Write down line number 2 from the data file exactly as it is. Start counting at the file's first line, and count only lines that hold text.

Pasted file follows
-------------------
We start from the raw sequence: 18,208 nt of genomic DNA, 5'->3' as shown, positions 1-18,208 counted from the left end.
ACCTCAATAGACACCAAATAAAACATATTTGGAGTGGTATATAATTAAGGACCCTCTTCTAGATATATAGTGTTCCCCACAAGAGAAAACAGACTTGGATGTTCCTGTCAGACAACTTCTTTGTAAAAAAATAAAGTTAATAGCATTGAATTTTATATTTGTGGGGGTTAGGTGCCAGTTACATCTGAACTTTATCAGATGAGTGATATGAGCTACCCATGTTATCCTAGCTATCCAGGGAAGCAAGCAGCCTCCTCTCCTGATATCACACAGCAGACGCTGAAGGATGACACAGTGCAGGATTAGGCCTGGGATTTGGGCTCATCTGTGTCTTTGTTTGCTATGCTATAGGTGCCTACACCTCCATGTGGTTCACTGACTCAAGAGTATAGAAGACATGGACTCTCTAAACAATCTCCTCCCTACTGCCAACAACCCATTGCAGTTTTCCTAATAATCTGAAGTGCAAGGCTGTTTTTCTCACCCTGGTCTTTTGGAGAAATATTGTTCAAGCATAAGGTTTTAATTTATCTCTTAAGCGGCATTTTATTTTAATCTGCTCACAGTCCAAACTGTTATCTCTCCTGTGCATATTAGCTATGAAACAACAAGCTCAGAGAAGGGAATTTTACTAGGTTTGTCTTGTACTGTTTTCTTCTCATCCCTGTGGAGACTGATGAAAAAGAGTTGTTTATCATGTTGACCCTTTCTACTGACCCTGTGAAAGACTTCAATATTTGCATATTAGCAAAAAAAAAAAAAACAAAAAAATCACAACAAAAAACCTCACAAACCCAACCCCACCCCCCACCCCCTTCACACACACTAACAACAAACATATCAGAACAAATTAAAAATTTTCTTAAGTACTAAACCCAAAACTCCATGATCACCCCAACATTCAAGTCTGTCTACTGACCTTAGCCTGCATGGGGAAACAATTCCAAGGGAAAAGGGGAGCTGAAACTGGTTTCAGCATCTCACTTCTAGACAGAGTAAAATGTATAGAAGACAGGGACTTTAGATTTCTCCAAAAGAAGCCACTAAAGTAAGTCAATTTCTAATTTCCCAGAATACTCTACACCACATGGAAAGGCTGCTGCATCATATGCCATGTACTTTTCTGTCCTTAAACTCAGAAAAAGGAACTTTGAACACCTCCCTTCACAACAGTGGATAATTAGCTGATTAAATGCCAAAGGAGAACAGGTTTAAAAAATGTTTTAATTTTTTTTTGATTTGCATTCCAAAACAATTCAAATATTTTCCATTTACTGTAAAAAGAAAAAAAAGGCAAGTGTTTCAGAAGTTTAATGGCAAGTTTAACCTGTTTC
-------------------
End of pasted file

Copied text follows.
ACCTCAATAGACACCAAATAAAACATATTTGGAGTGGTATATAATTAAGGACCCTCTTCTAGATATATAGTGTTCCCCACAAGAGAAAACAGACTTGGATGTTCCTGTCAGACAACTTCTTTGTAAAAAAATAAAGTTAATAGCATTGAATTTTATATTTGTGGGGGTTAGGTGCCAGTTACATCTGAACTTTATCAGATGAGTGATATGAGCTACCCATGTTATCCTAGCTATCCAGGGAAGCAAGCAGCCTCCTCTCCTGATATCACACAGCAGACGCTGAAGGATGACACAGTGCAGGATTAGGCCTGGGATTTGGGCTCATCTGTGTCTTTGTTTGCTATGCTATAGGTGCCTACACCTCCATGTGGTTCACTGACTCAAGAGTATAGAAGACATGGACTCTCTAAACAATCTCCTCCCTACTGCCAACAACCCATTGCAGTTTTCCTAATAATCTGAAGTGCAAGGCTGTTTTTCTCACCCTGGTCTTTTGGAGAAATATTGTTCAAGCATAAGGTTTTAATTTATCTCTTAAGCGGCATTTTATTTTAATCTGCTCACAGTCCAAACTGTTATCTCTCCTGTGCATATTAGCTATGAAACAACAAGCTCAGAGAAGGGAATTTTACTAGGTTTGTCTTGTACTGTTTTCTTCTCATCCCTGTGGAGACTGATGAAAAAGAGTTGTTTATCATGTTGACCCTTTCTACTGACCCTGTGAAAGACTTCAATATTTGCATATTAGCAAAAAAAAAAAAAACAAAAAAATCACAACAAAAAACCTCACAAACCCAACCCCACCCCCCACCCCCTTCACACACACTAACAACAAACATATCAGAACAAATTAAAAATTTTCTTAAGTACTAAACCCAAAACTCCATGATCACCCCAACATTCAAGTCTGTCTACTGACCTTAGCCTGCATGGGGAAACAATTCCAAGGGAAAAGGGGAGCTGAAACTGGTTTCAGCATCTCACTTCTAGACAGAGTAAAATGTATAGAAGACAGGGACTTTAGATTTCTCCAAAAGAAGCCACTAAAGTAAGTCAATTTCTAATTTCCCAGAATACTCTACACCACATGGAAAGGCTGCTGCATCATATGCCATGTACTTTTCTGTCCTTAAACTCAGAAAAAGGAACTTTGAACACCTCCCTTCACAACAGTGGATAATTAGCTGATTAAATGCCAAAGGAGAACAGGTTTAAAAAATGTTTTAATTTTTTTTTGATTTGCATTCCAAAACAATTCAAATATTTTCCATTTACTGTAAAAAGAAAAAAAAGGCAAGTGTTTCAGAAGTTTAATGGCAAGTTTAACCTGTTTC